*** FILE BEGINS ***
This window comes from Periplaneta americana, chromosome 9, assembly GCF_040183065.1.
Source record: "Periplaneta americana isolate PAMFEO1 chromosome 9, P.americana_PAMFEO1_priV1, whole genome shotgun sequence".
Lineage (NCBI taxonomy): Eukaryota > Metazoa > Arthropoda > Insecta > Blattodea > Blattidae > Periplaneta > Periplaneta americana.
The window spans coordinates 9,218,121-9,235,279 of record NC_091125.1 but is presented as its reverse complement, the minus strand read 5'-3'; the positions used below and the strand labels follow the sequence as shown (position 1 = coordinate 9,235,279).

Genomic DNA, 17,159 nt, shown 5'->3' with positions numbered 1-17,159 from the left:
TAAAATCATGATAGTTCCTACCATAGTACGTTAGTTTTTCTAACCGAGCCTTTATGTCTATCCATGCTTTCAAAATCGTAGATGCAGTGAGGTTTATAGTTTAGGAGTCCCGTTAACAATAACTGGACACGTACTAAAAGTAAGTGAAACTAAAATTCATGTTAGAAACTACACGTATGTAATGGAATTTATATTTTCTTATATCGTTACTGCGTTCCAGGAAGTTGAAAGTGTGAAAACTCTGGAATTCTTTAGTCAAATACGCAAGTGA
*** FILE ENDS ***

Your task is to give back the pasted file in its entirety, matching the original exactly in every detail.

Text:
This window comes from Periplaneta americana, chromosome 9, assembly GCF_040183065.1.
Source record: "Periplaneta americana isolate PAMFEO1 chromosome 9, P.americana_PAMFEO1_priV1, whole genome shotgun sequence".
Lineage (NCBI taxonomy): Eukaryota > Metazoa > Arthropoda > Insecta > Blattodea > Blattidae > Periplaneta > Periplaneta americana.
The window spans coordinates 9,218,121-9,235,279 of record NC_091125.1 but is presented as its reverse complement, the minus strand read 5'-3'; the positions used below and the strand labels follow the sequence as shown (position 1 = coordinate 9,235,279).

Genomic DNA, 17,159 nt, shown 5'->3' with positions numbered 1-17,159 from the left:
TAAAATCATGATAGTTCCTACCATAGTACGTTAGTTTTTCTAACCGAGCCTTTATGTCTATCCATGCTTTCAAAATCGTAGATGCAGTGAGGTTTATAGTTTAGGAGTCCCGTTAACAATAACTGGACACGTACTAAAAGTAAGTGAAACTAAAATTCATGTTAGAAACTACACGTATGTAATGGAATTTATATTTTCTTATATCGTTACTGCGTTCCAGGAAGTTGAAAGTGTGAAAACTCTGGAATTCTTTAGTCAAATACGCAAGTGA